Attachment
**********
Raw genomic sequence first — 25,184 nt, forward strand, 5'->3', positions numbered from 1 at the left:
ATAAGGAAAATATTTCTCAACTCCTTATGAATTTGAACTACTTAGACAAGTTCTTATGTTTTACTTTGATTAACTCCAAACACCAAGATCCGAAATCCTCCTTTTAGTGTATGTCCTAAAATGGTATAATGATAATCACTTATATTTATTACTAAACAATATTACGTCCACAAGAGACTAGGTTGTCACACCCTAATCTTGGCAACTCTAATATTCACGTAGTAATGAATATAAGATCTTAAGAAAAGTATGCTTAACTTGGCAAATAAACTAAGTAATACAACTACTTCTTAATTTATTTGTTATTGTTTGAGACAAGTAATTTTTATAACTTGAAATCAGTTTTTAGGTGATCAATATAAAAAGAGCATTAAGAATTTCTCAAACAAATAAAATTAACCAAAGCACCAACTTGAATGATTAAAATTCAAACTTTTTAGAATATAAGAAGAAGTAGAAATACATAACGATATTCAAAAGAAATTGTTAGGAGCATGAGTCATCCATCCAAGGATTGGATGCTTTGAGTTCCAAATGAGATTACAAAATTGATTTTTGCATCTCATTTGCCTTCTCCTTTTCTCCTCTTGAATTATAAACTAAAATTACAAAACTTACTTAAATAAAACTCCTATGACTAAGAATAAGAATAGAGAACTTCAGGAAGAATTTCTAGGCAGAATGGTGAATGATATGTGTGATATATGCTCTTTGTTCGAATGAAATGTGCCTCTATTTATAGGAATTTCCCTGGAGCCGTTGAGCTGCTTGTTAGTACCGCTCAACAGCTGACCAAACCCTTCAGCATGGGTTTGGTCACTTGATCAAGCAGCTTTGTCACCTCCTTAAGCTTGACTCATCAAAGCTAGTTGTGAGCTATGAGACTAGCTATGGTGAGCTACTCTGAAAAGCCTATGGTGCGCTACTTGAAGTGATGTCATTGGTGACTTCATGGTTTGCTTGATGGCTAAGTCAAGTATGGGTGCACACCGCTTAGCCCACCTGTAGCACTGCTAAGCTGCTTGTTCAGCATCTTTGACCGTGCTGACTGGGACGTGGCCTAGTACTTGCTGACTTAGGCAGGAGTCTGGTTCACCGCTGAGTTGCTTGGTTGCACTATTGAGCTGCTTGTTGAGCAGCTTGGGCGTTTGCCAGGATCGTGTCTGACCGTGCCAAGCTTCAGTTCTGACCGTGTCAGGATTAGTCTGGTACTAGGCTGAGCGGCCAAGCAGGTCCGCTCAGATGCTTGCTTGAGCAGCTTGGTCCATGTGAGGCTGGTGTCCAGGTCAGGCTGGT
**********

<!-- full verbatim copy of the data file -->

Raw genomic sequence first — 25,184 nt, forward strand, 5'->3', positions numbered from 1 at the left:
ATAAGGAAAATATTTCTCAACTCCTTATGAATTTGAACTACTTAGACAAGTTCTTATGTTTTACTTTGATTAACTCCAAACACCAAGATCCGAAATCCTCCTTTTAGTGTATGTCCTAAAATGGTATAATGATAATCACTTATATTTATTACTAAACAATATTACGTCCACAAGAGACTAGGTTGTCACACCCTAATCTTGGCAACTCTAATATTCACGTAGTAATGAATATAAGATCTTAAGAAAAGTATGCTTAACTTGGCAAATAAACTAAGTAATACAACTACTTCTTAATTTATTTGTTATTGTTTGAGACAAGTAATTTTTATAACTTGAAATCAGTTTTTAGGTGATCAATATAAAAAGAGCATTAAGAATTTCTCAAACAAATAAAATTAACCAAAGCACCAACTTGAATGATTAAAATTCAAACTTTTTAGAATATAAGAAGAAGTAGAAATACATAACGATATTCAAAAGAAATTGTTAGGAGCATGAGTCATCCATCCAAGGATTGGATGCTTTGAGTTCCAAATGAGATTACAAAATTGATTTTTGCATCTCATTTGCCTTCTCCTTTTCTCCTCTTGAATTATAAACTAAAATTACAAAACTTACTTAAATAAAACTCCTATGACTAAGAATAAGAATAGAGAACTTCAGGAAGAATTTCTAGGCAGAATGGTGAATGATATGTGTGATATATGCTCTTTGTTCGAATGAAATGTGCCTCTATTTATAGGAATTTCCCTGGAGCCGTTGAGCTGCTTGTTAGTACCGCTCAACAGCTGACCAAACCCTTCAGCATGGGTTTGGTCACTTGATCAAGCAGCTTTGTCACCTCCTTAAGCTTGACTCATCAAAGCTAGTTGTGAGCTATGAGACTAGCTATGGTGAGCTACTCTGAAAAGCCTATGGTGCGCTACTTGAAGTGATGTCATTGGTGACTTCATGGTTTGCTTGATGGCTAAGTCAAGTATGGGTGCACACCGCTTAGCCCACCTGTAGCACTGCTAAGCTGCTTGTTCAGCATCTTTGACCGTGCTGACTGGGACGTGGCCTAGTACTTGCTGACTTAGGCAGGAGTCTGGTTCACCGCTGAGTTGCTTGGTTGCACTATTGAGCTGCTTGTTGAGCAGCTTGGGCGTTTGCCAGGATCGTGTCTGACCGTGCCAAGCTTCAGTTCTGACCGTGTCAGGATTAGTCTGGTACTAGGCTGAGCGGCCAAGCAGGTCCGCTCAGATGCTTGCTTGAGCAGCTTGGTCCATGTGAGGCTGGTGTCCAGGTCAGGCTGGT